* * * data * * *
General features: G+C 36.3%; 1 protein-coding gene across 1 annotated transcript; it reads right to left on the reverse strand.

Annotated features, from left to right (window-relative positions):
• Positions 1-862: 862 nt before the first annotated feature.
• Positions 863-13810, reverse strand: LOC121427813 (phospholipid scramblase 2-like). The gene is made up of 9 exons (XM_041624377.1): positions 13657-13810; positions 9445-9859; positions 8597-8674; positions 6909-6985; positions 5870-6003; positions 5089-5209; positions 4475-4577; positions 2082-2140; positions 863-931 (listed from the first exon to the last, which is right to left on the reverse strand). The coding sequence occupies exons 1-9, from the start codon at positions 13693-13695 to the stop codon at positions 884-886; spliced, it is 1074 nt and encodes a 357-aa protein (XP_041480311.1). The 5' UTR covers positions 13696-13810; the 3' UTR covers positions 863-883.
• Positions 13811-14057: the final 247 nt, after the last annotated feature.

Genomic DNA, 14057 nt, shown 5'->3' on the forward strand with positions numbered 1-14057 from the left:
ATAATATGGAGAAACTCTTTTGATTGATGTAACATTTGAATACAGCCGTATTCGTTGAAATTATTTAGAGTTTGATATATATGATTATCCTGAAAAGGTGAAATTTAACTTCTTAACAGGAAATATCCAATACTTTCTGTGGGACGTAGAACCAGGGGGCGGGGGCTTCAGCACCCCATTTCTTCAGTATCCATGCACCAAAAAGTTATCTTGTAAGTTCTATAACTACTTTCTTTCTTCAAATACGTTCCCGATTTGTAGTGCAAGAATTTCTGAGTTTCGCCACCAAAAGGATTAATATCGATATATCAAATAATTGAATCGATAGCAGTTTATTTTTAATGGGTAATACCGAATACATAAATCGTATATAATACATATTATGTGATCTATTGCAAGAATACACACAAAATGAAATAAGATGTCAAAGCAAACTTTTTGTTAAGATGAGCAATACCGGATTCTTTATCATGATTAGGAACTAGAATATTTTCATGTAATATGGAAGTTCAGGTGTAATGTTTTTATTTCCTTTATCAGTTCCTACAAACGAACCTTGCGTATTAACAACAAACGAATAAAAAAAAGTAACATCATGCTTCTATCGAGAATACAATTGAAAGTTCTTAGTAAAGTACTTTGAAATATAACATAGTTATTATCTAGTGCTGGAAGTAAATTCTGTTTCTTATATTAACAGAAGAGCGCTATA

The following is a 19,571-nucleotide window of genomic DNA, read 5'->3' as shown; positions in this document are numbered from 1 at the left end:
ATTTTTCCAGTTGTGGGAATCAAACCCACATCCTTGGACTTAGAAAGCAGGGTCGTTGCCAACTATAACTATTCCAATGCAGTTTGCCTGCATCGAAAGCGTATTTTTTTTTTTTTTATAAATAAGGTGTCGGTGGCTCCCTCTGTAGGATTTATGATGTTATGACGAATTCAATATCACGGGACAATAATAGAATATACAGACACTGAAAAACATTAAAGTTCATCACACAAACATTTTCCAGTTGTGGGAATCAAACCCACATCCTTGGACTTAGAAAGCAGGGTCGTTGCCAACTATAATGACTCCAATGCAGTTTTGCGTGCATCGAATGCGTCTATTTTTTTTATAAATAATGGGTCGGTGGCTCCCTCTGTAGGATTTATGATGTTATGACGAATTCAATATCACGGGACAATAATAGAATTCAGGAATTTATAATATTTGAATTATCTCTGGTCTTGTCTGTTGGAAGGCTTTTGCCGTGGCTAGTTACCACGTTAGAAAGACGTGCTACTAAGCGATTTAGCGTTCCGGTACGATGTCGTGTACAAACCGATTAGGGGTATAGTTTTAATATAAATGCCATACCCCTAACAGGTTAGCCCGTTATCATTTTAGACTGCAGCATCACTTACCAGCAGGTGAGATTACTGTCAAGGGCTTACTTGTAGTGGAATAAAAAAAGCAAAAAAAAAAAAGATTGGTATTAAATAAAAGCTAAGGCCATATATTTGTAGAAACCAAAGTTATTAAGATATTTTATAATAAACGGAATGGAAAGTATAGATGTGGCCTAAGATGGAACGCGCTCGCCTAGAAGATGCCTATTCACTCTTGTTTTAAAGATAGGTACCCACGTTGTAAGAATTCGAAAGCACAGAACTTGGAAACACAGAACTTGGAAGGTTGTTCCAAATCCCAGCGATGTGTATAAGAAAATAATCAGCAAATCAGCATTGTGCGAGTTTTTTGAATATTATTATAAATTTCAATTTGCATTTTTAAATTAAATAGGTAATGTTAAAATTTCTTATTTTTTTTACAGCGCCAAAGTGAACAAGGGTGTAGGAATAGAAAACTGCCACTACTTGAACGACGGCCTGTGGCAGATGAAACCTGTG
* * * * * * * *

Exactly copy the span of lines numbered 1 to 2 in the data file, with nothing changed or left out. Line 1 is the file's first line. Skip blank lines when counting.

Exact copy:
General features: G+C 36.3%; 1 protein-coding gene across 1 annotated transcript; it reads right to left on the reverse strand.

Annotated features, from left to right (window-relative positions):